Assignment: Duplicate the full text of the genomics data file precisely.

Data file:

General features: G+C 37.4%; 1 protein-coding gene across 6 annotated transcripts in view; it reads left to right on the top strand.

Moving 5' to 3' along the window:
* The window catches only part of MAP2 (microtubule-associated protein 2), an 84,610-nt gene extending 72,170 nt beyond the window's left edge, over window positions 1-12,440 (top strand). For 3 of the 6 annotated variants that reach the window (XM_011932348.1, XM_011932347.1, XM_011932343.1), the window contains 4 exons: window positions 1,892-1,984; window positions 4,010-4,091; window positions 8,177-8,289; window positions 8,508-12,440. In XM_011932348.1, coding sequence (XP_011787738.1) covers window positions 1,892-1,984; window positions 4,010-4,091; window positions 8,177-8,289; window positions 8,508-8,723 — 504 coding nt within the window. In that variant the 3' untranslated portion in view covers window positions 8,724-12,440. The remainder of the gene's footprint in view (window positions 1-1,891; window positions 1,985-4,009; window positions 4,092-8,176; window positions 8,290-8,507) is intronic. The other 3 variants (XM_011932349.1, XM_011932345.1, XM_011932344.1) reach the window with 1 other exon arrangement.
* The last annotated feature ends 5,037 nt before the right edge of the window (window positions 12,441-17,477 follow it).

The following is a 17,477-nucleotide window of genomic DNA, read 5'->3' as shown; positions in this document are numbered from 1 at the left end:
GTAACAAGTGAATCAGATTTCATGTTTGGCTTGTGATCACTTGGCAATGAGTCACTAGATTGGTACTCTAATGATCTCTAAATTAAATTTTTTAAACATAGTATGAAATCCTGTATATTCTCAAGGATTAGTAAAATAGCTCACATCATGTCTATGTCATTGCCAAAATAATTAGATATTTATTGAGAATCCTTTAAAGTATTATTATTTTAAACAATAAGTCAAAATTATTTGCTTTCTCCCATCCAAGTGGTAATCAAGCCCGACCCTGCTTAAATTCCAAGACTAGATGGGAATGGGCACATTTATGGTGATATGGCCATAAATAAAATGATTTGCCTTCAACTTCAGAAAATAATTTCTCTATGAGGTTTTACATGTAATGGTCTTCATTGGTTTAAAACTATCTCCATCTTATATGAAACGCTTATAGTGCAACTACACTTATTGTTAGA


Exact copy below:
General features: G+C 37.4%; 1 protein-coding gene across 6 annotated transcripts in view; it reads left to right on the top strand.

Moving 5' to 3' along the window:
* The window catches only part of MAP2 (microtubule-associated protein 2), an 84,610-nt gene extending 72,170 nt beyond the window's left edge, over window positions 1-12,440 (top strand). For 3 of the 6 annotated variants that reach the window (XM_011932348.1, XM_011932347.1, XM_011932343.1), the window contains 4 exons: window positions 1,892-1,984; window positions 4,010-4,091; window positions 8,177-8,289; window positions 8,508-12,440. In XM_011932348.1, coding sequence (XP_011787738.1) covers window positions 1,892-1,984; window positions 4,010-4,091; window positions 8,177-8,289; window positions 8,508-8,723 — 504 coding nt within the window. In that variant the 3' untranslated portion in view covers window positions 8,724-12,440. The remainder of the gene's footprint in view (window positions 1-1,891; window positions 1,985-4,009; window positions 4,092-8,176; window positions 8,290-8,507) is intronic. The other 3 variants (XM_011932349.1, XM_011932345.1, XM_011932344.1) reach the window with 1 other exon arrangement.
* The last annotated feature ends 5,037 nt before the right edge of the window (window positions 12,441-17,477 follow it).

The following is a 17,477-nucleotide window of genomic DNA, read 5'->3' as shown; positions in this document are numbered from 1 at the left end:
GTAACAAGTGAATCAGATTTCATGTTTGGCTTGTGATCACTTGGCAATGAGTCACTAGATTGGTACTCTAATGATCTCTAAATTAAATTTTTTAAACATAGTATGAAATCCTGTATATTCTCAAGGATTAGTAAAATAGCTCACATCATGTCTATGTCATTGCCAAAATAATTAGATATTTATTGAGAATCCTTTAAAGTATTATTATTTTAAACAATAAGTCAAAATTATTTGCTTTCTCCCATCCAAGTGGTAATCAAGCCCGACCCTGCTTAAATTCCAAGACTAGATGGGAATGGGCACATTTATGGTGATATGGCCATAAATAAAATGATTTGCCTTCAACTTCAGAAAATAATTTCTCTATGAGGTTTTACATGTAATGGTCTTCATTGGTTTAAAACTATCTCCATCTTATATGAAACGCTTATAGTGCAACTACACTTATTGTTAGA